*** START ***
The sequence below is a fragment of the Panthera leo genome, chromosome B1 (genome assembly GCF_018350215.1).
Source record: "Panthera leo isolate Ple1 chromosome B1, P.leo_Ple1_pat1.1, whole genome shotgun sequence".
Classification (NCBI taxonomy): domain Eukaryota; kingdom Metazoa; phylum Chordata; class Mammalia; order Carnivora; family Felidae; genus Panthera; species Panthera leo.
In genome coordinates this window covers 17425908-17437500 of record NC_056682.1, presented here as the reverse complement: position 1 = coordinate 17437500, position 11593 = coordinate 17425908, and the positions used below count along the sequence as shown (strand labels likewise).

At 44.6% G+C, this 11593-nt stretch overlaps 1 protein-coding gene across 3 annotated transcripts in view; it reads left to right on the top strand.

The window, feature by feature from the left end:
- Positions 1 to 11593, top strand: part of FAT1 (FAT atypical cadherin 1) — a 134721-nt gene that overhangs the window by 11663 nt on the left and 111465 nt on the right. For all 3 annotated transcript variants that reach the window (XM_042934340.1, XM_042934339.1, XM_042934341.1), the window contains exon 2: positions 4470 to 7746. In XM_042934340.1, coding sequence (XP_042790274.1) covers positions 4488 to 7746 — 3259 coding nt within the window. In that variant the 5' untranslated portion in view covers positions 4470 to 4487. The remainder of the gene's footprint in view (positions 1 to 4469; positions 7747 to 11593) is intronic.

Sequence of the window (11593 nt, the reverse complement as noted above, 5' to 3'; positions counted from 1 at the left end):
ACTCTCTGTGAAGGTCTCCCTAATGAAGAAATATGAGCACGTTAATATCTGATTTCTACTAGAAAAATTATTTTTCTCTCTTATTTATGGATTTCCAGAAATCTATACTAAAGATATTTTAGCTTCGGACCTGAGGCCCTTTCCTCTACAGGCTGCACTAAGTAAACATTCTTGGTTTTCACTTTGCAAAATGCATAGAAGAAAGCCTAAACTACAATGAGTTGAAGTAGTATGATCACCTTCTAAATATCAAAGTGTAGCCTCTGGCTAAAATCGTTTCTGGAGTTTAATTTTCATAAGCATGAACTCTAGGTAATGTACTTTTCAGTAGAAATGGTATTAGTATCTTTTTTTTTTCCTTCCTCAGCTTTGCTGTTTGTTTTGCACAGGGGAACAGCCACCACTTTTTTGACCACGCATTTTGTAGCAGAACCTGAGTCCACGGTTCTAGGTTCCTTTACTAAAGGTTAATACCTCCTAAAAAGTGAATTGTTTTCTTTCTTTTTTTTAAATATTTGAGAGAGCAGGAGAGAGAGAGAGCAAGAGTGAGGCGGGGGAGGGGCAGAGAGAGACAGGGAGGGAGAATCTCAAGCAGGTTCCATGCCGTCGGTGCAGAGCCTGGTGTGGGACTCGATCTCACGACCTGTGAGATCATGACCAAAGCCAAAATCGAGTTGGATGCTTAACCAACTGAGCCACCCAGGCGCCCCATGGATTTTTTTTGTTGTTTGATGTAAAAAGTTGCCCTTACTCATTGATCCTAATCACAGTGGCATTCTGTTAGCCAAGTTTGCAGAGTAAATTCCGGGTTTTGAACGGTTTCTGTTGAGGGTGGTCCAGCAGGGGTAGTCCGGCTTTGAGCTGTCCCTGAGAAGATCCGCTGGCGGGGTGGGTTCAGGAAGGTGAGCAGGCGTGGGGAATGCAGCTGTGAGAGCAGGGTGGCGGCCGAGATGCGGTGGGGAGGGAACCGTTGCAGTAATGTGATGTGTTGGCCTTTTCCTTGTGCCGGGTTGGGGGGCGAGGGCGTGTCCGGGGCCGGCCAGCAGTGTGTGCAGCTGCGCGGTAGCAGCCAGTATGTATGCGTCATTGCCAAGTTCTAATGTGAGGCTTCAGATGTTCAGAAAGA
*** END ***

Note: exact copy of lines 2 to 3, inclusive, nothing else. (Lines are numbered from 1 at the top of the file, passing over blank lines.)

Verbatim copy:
Source record: "Panthera leo isolate Ple1 chromosome B1, P.leo_Ple1_pat1.1, whole genome shotgun sequence".
Classification (NCBI taxonomy): domain Eukaryota; kingdom Metazoa; phylum Chordata; class Mammalia; order Carnivora; family Felidae; genus Panthera; species Panthera leo.